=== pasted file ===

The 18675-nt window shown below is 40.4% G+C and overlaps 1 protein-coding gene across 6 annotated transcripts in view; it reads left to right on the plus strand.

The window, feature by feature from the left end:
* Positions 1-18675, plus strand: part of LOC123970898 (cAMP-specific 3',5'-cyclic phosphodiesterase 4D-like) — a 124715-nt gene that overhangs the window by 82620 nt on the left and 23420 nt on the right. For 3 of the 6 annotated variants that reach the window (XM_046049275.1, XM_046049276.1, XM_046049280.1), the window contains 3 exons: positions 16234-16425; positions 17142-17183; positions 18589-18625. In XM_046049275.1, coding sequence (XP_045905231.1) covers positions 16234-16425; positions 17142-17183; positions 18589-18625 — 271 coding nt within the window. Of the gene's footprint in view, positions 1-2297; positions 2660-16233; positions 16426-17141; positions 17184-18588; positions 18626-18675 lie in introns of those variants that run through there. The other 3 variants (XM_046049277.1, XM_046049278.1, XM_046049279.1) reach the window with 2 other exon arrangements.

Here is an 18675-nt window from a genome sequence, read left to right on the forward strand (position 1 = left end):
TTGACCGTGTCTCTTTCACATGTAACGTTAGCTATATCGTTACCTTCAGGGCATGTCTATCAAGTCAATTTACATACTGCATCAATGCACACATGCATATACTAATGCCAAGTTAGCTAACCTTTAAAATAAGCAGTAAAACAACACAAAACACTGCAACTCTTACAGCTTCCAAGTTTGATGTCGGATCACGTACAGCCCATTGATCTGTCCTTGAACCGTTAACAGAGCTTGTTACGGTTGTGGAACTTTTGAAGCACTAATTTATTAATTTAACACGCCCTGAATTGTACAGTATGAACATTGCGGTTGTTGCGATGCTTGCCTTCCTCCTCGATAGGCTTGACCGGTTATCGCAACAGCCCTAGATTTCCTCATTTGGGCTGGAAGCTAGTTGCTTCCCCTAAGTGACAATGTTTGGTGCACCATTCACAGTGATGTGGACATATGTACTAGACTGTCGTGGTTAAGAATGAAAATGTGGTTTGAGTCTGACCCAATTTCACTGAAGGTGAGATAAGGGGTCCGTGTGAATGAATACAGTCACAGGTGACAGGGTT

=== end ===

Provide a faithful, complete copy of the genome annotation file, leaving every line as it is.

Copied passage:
The 18675-nt window shown below is 40.4% G+C and overlaps 1 protein-coding gene across 6 annotated transcripts in view; it reads left to right on the plus strand.

The window, feature by feature from the left end:
* Positions 1-18675, plus strand: part of LOC123970898 (cAMP-specific 3',5'-cyclic phosphodiesterase 4D-like) — a 124715-nt gene that overhangs the window by 82620 nt on the left and 23420 nt on the right. For 3 of the 6 annotated variants that reach the window (XM_046049275.1, XM_046049276.1, XM_046049280.1), the window contains 3 exons: positions 16234-16425; positions 17142-17183; positions 18589-18625. In XM_046049275.1, coding sequence (XP_045905231.1) covers positions 16234-16425; positions 17142-17183; positions 18589-18625 — 271 coding nt within the window. Of the gene's footprint in view, positions 1-2297; positions 2660-16233; positions 16426-17141; positions 17184-18588; positions 18626-18675 lie in introns of those variants that run through there. The other 3 variants (XM_046049277.1, XM_046049278.1, XM_046049279.1) reach the window with 2 other exon arrangements.

Here is an 18675-nt window from a genome sequence, read left to right on the forward strand (position 1 = left end):
TTGACCGTGTCTCTTTCACATGTAACGTTAGCTATATCGTTACCTTCAGGGCATGTCTATCAAGTCAATTTACATACTGCATCAATGCACACATGCATATACTAATGCCAAGTTAGCTAACCTTTAAAATAAGCAGTAAAACAACACAAAACACTGCAACTCTTACAGCTTCCAAGTTTGATGTCGGATCACGTACAGCCCATTGATCTGTCCTTGAACCGTTAACAGAGCTTGTTACGGTTGTGGAACTTTTGAAGCACTAATTTATTAATTTAACACGCCCTGAATTGTACAGTATGAACATTGCGGTTGTTGCGATGCTTGCCTTCCTCCTCGATAGGCTTGACCGGTTATCGCAACAGCCCTAGATTTCCTCATTTGGGCTGGAAGCTAGTTGCTTCCCCTAAGTGACAATGTTTGGTGCACCATTCACAGTGATGTGGACATATGTACTAGACTGTCGTGGTTAAGAATGAAAATGTGGTTTGAGTCTGACCCAATTTCACTGAAGGTGAGATAAGGGGTCCGTGTGAATGAATACAGTCACAGGTGACAGGGTT